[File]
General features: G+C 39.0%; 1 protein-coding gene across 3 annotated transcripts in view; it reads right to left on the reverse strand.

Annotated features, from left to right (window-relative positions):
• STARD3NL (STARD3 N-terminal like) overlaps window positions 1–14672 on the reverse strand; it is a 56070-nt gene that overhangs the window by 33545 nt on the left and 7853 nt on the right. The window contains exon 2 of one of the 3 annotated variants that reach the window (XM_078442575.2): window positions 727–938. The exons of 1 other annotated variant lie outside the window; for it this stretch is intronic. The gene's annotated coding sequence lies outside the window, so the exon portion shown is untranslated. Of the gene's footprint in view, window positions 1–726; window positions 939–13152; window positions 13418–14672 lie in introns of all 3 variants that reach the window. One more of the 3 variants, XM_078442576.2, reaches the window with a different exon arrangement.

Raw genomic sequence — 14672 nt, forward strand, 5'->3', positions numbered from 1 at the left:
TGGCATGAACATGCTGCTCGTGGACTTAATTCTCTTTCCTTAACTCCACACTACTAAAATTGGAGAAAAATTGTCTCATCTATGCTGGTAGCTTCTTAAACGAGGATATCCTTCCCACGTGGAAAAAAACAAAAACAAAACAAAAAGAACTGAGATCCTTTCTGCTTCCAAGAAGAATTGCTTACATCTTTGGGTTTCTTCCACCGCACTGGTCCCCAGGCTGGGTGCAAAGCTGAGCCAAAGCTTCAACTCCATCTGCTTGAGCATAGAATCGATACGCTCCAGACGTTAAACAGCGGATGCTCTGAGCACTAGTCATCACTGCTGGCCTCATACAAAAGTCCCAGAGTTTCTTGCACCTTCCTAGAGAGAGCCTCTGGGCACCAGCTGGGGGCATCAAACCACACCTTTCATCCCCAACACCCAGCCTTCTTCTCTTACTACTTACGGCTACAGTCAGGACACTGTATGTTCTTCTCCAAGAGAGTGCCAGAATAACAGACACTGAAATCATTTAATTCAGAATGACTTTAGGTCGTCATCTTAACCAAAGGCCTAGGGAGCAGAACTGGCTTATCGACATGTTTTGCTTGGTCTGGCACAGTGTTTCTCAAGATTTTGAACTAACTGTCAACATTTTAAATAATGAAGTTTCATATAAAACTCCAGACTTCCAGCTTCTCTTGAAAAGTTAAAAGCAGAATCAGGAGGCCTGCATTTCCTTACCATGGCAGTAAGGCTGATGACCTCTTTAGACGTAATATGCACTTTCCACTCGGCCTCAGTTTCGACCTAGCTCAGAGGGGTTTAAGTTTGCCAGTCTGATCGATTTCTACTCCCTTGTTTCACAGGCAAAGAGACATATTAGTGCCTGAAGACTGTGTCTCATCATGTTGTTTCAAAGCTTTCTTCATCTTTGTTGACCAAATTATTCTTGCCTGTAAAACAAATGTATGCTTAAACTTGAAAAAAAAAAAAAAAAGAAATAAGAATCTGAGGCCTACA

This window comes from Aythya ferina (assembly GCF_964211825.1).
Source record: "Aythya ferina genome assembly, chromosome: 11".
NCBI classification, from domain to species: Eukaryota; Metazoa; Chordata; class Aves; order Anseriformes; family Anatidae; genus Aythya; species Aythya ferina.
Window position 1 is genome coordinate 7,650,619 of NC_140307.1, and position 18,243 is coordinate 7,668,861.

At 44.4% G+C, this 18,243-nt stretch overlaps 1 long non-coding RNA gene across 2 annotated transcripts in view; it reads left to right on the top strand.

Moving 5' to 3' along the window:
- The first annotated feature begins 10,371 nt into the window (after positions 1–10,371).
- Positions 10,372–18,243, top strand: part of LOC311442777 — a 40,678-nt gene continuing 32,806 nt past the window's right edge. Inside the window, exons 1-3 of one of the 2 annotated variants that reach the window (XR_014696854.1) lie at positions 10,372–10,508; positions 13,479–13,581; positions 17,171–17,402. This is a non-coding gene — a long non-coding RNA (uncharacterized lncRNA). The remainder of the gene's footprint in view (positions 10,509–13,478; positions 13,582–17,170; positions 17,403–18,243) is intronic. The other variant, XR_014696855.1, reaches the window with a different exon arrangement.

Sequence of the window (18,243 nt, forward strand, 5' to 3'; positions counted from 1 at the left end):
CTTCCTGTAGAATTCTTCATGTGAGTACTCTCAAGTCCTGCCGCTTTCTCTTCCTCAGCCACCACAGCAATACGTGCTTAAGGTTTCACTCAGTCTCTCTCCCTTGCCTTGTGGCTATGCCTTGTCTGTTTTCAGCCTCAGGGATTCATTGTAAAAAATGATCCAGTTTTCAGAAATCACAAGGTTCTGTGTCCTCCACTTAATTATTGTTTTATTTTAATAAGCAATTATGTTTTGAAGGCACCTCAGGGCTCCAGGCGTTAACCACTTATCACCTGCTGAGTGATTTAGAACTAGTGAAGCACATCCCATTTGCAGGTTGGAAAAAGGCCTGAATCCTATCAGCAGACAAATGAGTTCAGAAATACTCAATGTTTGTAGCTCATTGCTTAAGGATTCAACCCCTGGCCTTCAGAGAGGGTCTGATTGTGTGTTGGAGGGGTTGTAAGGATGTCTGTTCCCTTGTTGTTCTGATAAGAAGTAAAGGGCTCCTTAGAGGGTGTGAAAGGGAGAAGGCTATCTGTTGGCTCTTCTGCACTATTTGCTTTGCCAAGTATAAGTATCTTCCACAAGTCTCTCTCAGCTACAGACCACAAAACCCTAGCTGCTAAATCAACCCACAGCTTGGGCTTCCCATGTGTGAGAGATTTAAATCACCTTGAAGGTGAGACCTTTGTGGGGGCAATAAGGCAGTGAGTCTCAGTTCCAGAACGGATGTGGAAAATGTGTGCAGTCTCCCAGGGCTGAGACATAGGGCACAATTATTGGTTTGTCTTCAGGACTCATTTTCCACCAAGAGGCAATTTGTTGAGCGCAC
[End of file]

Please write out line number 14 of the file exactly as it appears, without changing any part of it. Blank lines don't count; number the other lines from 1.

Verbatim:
Sequence of the window (18,243 nt, forward strand, 5' to 3'; positions counted from 1 at the left end):